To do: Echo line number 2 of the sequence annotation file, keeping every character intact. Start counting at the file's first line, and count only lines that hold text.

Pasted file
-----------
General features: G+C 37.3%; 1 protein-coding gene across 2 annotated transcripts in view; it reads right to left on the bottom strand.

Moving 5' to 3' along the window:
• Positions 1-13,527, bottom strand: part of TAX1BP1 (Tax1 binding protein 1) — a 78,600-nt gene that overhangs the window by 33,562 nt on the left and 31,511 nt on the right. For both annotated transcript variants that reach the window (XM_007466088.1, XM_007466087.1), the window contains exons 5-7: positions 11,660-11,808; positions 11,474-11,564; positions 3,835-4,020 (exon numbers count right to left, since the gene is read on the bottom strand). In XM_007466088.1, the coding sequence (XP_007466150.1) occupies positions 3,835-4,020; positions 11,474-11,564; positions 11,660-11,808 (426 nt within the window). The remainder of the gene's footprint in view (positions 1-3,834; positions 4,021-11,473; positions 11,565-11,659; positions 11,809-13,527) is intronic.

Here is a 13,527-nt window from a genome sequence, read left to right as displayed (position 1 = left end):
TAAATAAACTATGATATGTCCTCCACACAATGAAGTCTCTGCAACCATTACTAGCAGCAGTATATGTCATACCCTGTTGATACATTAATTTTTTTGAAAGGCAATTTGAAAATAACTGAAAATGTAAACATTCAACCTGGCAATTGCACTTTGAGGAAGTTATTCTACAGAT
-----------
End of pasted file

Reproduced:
Moving 5' to 3' along the window: